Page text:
George Gosse GC (Direct Recipient)

b. 16/02/1912 Harvey, Western Australia. d. 31/12/1964 Maslin Beach, South Australia.

DATE AND PLACE OF GC ACTION: 08-19/05/1945 Bremen, Germany.

George Gosse (1912-1964) was born on 16th February 1912 at Harvey, Western Australia, elder child of native-born parents William Hay Gosse, a farmer, and his wife Muriel, née Davidson. W. C. Gosse was George’s grandfather and (Sir) James Gosse his uncle. An artillery officer in the British Army during World War I, William was awarded the Military Cross; he was killed in action in 1918. His widow died two years later, leaving George and his sister in the care of their paternal grandmother.

George Gosse GC

Educated at the Collegiate School of St Peter, Adelaide, in 1926 Gosse entered the Royal Australian Naval College, Jervis Bay, Federal Capital Territory. A member of his family described him as ‘so like his father, gay, feckless, fearless and gregarious’. He gained colours for hockey and on graduating was awarded the prize for engineering (theory). From January 1930 he successively served in the cruisers, H.M.A.S. Australia and H.M.A.S. Canberra, and in May was promoted midshipman. In July 1931 he took passage to England for further sea-training and courses with the Royal Navy.

Initially, Gosse was appointed to the battleship, H.M.S. Ramillies, in the Mediterranean Fleet. His training included an air-course in H.M.S. Glorious and destroyer-training in H.M.S. Worcester. In September 1932 he joined the R.N. College, Greenwich. Proximity to the attractions of London, the company of young Adelaidians on ‘grand tours’, and a passion for sports cars brought about his undoing. Having failed the examination for lieutenant, he was sent home and his appointment terminated on 30th October 1933.

Gosse ‘knocked about’, resisting the temptation of serious employment. In the chapel of his old school on 1st October 1938 he married Diana Skottowe (they had two daughters). On 21st October 1940 he enlisted as an ordinary seaman in the Royal Australian Naval Volunteer Reserve. He was commissioned sub lieutenant in April 1941 while posted to H.M.S. King Alfred; in December he joined H.M.I.S. Hooghly at Calcutta, India, as mine disposal officer. Official reports noted his reliability, keenness and ingenuity. Always cheerful under difficulties, he got on well with officers and men, and exhibited ‘a daring character and a good knowledge of mines in which he is very interested’. He was made provisional lieutenant in February 1942.

From late 1944 Gosse served in H.M.S. Vernon (D) at Brixham, Devon, England, the base for the R.N.’s port-clearance diving operations in Europe. Described at this time as sporting a bold, black beard, he had soft green eyes and a softer voice, and was somewhat of a law unto himself. Yet, he was inventive and had a fascination with things mechanical. Although he had qualified as a shallow-water diver in January 1945, he lacked practice when he went to Germany to begin underwater mine-disposal operations at Bremen, following its capture in April.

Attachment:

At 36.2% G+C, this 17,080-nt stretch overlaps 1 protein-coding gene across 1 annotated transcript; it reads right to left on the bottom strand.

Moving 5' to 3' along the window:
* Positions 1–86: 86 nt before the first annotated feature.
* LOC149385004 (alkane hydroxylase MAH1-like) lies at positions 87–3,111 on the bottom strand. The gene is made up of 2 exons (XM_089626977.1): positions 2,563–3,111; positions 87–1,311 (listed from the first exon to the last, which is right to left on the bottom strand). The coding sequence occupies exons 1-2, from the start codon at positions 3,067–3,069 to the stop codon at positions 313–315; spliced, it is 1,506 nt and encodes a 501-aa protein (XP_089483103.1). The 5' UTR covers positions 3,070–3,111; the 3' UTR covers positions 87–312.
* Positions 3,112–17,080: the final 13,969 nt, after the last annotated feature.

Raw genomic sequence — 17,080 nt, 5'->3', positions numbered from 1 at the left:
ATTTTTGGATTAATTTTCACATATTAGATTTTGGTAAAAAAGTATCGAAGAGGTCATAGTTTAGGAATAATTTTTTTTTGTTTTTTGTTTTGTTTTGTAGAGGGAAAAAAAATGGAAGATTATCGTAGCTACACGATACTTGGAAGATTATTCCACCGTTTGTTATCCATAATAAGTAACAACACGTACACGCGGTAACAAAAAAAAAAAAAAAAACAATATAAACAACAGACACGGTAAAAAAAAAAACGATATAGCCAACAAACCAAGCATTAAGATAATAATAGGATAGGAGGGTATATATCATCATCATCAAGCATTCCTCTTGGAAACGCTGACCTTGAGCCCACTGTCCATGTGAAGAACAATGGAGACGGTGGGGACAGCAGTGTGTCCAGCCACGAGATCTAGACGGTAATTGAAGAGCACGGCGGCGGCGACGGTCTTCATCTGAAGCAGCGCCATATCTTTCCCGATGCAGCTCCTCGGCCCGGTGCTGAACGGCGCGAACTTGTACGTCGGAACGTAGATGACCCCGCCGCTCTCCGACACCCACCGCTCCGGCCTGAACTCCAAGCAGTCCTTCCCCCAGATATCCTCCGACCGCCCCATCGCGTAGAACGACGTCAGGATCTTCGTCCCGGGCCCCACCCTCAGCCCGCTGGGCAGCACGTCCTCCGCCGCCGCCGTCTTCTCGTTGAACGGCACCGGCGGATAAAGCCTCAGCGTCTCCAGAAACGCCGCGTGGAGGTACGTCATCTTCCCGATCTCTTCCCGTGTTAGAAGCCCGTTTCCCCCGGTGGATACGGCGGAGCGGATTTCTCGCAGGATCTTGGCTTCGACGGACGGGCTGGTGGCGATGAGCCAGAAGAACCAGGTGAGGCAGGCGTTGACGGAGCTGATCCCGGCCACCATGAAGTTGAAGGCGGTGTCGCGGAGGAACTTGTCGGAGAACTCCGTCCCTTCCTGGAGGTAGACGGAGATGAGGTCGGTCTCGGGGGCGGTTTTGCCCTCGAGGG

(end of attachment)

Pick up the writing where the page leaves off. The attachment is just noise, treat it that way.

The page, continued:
In command of Naval Party 1571, Gosse directed a search for mines laid by the retreating Germans in the waters of Bremen’s Übersee Hafen. On 8th May his men found ‘a D-type mine with additional fittings’. Known as the ‘Oyster’, it was pressure operated, with acoustic and magnetic units incorporated in its detonation train. At about 6 p.m. next day Gosse dived on the mine. Even with the aid of a waterproof torch, he could not see the device in the mud and proceeded to work by touch. He also had difficulty in stabilizing his buoyancy and had to secure himself to the mine’s marker-buoy rope to keep his depth steady.

Gosse used tools which he had improvised, removed the primer release and then extracted the primer ‘about eighteen inches [46 cm] down a two-inch tube’. He had interrupted the detonation train and the mine was safe. While he was releasing himself from his makeshift tether, there was a small explosion. Later examination of the landed mine showed that water had entered through the primer tube and operated a mechanism designed to respond to changing water pressure and trigger the detonator if the mine were raised. Gosse rendered safe two more ‘Oyster’ mines at Bremen. In 1946 he was awarded the George Cross. Having been promoted acting lieutenant commander on 30th September 1945, he was demobilized on 20th March 1946.

Back in Adelaide, Gosse invented many practical household gadgets and fittings, but lost interest once he had met the challenge of concept and design: for the most part, his work was unspectacular. He was president (1946-48) of the Sporting Car Club of South Australia. In 1953 he was chosen as a member of the Coronation contingent which went to England in H.M.A.S. Sydney. Survived by his wife and two daughters, he died of a coronary occlusion on 31st December 1964 at Maslin Beach and was cremated at Centennial Park Crematorium in Adelaide. George’s medals including his GC were owned privately until 24th July 2006, when Kerry Stokes, the Australian businessman and philanthropist paid A$180,000 for the group. This was the same auction where Alfred Shout’s VC group sold for a then world record price of A$1.2 million. Stokes donated Gosse’s GC group to the Australian War Memorial, Canberra.




WALL 134, NICHE D007.


Thomas Stewart – Image of the Gosse GC Medal Group at Australian War Memorial, Canberra.

Gary Richardson – Image of the Gosse GC Memorial in King’s Park, Perth.